Circle improve A&E waiting times at Hinchingbrooke

PRIVATE firm Circle has made an immediate effect on Hinchingbrooke Hospital by making significant improvements to accident and emergency waiting times.

A performance report to the Cambridgeshire Primary Care Trust committee last Wednesday (March 28) showed Hinchingbrooke missed its January target to see 95 per cent of A&E patients within four hours by nearly five per cent.

But since the private company took over the hospital at the beginning of February it has been the top-performing hospital in Cambridgeshire for the past seven weeks, with 99.6 per cent of patients being seen within four hours in March, and 97.5 per cent in February.

Circle introduced an “escalation process”, which sees a senior manager called to investigate why a patient has waited more than three hours, with managers being called in at short notice at evenings and weekends.

Massoud Fouladi, Circle’s medical director, said: “Long waits in A&E cause unnecessary worry for patients, and affect their entire hospital experience, so the team has been working really hard to cut wait times for our patients

“Becoming the top hospital in Cambridgeshire for A&E performance is a testament to the power of partnership, with frontline staff, clinicians and senior management pulling together to put patients’ needs and wishes first.”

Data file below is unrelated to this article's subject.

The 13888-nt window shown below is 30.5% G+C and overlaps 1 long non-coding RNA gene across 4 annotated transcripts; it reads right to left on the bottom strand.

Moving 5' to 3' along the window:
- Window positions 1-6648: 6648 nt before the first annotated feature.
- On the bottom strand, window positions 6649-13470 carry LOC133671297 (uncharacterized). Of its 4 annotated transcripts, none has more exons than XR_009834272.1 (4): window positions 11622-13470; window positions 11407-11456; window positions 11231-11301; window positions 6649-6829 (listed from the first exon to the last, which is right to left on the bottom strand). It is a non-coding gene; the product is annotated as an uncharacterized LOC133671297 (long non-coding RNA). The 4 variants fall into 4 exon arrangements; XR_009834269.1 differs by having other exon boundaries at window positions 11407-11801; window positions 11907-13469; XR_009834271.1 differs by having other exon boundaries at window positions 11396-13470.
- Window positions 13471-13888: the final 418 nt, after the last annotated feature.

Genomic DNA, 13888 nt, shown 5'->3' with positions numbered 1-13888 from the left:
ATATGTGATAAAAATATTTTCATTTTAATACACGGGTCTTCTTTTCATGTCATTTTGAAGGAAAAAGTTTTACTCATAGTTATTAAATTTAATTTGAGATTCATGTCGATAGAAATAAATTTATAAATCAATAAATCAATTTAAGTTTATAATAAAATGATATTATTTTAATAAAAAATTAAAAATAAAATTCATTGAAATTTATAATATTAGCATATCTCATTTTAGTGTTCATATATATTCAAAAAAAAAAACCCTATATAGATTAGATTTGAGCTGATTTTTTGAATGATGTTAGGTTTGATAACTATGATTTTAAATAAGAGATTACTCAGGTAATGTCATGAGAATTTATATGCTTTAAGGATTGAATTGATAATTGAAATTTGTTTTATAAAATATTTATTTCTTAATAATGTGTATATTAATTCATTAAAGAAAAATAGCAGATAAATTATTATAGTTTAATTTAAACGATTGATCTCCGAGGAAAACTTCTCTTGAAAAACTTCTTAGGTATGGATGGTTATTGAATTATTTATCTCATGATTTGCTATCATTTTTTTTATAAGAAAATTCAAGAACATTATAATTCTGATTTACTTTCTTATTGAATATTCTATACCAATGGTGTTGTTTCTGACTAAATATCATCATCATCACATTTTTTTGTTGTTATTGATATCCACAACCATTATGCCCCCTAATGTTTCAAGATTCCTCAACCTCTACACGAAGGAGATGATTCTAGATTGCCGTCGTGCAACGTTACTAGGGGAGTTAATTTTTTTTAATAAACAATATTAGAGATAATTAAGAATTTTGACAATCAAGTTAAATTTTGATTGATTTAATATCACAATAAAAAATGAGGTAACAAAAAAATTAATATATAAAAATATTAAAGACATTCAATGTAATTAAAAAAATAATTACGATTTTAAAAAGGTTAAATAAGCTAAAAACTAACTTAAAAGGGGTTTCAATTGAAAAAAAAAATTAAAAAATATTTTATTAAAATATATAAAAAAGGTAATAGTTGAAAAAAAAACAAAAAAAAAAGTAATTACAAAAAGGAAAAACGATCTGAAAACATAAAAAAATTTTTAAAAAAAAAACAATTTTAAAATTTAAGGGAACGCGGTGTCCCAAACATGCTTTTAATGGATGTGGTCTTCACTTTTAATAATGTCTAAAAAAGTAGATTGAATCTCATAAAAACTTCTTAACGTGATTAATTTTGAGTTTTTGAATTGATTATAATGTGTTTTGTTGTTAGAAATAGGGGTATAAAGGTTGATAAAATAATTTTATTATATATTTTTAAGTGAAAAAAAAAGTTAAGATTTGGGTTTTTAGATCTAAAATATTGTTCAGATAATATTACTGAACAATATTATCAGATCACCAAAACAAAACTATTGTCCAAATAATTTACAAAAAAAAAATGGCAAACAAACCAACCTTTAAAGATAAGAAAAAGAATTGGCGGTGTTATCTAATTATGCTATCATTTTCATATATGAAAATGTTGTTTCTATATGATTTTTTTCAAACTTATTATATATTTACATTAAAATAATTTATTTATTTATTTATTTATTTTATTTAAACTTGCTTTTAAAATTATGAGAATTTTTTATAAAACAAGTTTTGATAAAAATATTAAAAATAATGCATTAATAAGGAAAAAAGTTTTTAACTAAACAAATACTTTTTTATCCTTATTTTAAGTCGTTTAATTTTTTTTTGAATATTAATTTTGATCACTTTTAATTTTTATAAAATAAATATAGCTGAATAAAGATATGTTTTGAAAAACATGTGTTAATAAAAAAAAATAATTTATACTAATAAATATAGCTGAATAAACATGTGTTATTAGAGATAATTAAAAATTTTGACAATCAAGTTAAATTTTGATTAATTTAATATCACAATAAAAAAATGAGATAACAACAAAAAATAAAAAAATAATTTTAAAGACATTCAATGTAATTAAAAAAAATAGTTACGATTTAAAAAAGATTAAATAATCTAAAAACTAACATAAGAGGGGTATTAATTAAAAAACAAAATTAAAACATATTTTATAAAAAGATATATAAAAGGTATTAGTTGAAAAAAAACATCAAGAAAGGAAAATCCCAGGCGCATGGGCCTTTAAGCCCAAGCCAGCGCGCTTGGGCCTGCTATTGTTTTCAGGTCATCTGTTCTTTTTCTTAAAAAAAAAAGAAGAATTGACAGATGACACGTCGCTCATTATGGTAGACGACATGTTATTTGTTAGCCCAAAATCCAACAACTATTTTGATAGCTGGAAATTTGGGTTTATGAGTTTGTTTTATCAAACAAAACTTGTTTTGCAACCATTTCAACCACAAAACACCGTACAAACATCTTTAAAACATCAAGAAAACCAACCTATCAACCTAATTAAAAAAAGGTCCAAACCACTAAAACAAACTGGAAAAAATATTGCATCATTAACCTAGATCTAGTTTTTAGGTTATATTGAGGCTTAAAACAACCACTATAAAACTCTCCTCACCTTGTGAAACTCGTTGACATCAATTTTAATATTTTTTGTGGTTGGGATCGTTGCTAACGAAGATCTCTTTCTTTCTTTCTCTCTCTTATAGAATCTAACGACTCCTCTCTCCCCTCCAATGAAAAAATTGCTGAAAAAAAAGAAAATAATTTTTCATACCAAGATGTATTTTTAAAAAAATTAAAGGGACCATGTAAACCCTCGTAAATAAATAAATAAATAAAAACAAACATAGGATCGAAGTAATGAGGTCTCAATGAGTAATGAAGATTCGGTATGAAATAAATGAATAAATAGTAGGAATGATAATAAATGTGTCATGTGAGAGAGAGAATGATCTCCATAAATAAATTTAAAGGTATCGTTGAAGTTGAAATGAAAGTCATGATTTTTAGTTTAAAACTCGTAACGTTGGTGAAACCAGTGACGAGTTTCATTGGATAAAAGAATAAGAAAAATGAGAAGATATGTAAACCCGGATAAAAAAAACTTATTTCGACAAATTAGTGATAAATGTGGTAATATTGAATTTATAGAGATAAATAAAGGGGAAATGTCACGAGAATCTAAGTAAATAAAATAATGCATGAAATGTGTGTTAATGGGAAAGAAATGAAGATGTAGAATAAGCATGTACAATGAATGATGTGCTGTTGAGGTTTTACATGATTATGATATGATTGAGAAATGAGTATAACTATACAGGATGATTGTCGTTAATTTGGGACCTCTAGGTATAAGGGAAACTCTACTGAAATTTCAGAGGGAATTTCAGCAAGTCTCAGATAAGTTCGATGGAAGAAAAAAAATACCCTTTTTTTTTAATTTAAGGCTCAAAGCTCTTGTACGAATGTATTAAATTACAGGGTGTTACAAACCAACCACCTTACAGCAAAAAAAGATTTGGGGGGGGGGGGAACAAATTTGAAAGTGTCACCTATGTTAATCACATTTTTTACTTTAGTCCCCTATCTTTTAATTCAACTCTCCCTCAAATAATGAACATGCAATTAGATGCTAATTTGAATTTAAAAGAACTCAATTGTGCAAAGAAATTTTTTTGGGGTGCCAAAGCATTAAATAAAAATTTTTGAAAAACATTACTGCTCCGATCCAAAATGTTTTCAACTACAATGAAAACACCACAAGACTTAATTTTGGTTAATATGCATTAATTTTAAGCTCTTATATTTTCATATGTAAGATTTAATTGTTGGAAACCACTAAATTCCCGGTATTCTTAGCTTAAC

The report also showed the hospital missed its December target for cancer patients to receive their first treatment within two months of being referred, which was said to be due to complex pathways and patient choice.

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According to a Circle spokesman, the hospital had met the target in January, while one patient didn’t have treatment within the required 62 days in February. Circle expected to be back on target in March.

She said: “We have done a lot of work already but we’re still working every month to reduce the number of patients not receiving treatment within two months.”

In December, Hinchingbrooke was well under the 50 per cent target to scan suspected stroke victims within an hour, at just 17 per cent of patients. The report said the required urgent scanning didn’t happen because patients were diverted for thrombolysis checks.

After a NHS review, stroke care was taken away from Hinchingbrooke, with patients now travelling to Addenbrooke’s and Peterborough City hospitals.

The committee was told that in the past year one patient in Hinchingbrooke and one in Papworth contracted MRSA while in hospital, and Papworth was meeting its target to treat cancer patients.